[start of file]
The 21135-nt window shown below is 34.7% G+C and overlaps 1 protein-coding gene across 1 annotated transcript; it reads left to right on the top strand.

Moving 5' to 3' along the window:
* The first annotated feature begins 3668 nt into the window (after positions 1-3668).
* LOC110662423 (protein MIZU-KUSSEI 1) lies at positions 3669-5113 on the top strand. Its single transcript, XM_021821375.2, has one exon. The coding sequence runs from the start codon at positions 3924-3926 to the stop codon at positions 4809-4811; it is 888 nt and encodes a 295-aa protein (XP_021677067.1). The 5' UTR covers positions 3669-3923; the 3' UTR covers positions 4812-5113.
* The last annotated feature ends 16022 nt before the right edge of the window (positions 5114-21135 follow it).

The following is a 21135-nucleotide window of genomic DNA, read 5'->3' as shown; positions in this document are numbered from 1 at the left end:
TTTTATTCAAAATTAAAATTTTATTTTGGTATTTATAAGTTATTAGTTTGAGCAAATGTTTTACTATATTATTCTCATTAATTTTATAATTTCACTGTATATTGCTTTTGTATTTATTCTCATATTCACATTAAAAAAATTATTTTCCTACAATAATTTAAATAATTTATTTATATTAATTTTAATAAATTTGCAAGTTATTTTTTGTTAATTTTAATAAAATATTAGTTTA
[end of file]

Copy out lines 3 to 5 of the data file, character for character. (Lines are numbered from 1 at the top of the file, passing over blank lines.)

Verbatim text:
* The first annotated feature begins 3668 nt into the window (after positions 1-3668).
* LOC110662423 (protein MIZU-KUSSEI 1) lies at positions 3669-5113 on the top strand. Its single transcript, XM_021821375.2, has one exon. The coding sequence runs from the start codon at positions 3924-3926 to the stop codon at positions 4809-4811; it is 888 nt and encodes a 295-aa protein (XP_021677067.1). The 5' UTR covers positions 3669-3923; the 3' UTR covers positions 4812-5113.
* The last annotated feature ends 16022 nt before the right edge of the window (positions 5114-21135 follow it).